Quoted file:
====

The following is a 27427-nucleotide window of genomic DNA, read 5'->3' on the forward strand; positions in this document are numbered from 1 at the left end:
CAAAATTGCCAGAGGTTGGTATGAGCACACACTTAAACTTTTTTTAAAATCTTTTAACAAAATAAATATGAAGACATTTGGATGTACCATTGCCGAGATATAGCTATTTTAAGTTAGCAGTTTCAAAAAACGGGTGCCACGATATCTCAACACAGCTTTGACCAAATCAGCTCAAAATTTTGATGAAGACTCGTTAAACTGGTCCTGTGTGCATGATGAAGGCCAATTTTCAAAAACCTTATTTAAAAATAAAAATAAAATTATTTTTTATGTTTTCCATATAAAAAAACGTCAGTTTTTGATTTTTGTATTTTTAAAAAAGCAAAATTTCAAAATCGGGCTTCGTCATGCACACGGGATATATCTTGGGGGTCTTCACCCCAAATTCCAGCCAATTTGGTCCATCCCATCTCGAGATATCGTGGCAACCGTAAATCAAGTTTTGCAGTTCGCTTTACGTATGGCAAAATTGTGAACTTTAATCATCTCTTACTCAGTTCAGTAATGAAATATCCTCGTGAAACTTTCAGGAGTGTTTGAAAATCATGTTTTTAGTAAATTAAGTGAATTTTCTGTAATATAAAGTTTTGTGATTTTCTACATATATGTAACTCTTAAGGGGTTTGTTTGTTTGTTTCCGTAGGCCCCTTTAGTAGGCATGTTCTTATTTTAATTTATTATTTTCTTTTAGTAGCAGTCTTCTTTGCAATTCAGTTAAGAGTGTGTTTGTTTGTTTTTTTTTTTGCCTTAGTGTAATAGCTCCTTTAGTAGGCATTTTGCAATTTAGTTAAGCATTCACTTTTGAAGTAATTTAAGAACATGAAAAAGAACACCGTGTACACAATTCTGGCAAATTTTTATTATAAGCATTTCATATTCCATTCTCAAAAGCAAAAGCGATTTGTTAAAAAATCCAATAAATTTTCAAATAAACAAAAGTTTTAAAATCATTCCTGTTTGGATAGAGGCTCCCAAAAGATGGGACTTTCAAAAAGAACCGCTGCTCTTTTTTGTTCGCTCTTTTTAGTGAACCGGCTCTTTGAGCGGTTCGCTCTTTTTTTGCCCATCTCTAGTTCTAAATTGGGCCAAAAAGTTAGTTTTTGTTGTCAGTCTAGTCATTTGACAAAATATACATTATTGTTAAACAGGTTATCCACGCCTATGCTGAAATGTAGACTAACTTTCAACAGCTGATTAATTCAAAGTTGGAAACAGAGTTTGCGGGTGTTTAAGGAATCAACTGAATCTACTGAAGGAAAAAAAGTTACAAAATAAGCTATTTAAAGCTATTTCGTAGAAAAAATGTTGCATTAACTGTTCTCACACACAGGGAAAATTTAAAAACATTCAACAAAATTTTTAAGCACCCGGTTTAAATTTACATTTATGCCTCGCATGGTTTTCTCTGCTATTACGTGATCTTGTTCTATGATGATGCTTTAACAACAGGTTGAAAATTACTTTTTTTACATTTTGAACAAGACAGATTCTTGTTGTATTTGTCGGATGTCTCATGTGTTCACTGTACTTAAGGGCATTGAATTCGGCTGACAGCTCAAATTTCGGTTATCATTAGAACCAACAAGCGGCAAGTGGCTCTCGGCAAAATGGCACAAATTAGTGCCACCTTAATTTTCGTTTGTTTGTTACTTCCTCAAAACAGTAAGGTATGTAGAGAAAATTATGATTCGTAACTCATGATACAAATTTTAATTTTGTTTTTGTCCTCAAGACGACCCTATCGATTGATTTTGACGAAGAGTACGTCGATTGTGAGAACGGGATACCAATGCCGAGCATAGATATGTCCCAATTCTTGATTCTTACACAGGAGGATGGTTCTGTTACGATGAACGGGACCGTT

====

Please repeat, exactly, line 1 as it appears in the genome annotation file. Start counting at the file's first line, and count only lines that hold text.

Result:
The following is a 27427-nucleotide window of genomic DNA, read 5'->3' on the forward strand; positions in this document are numbered from 1 at the left end: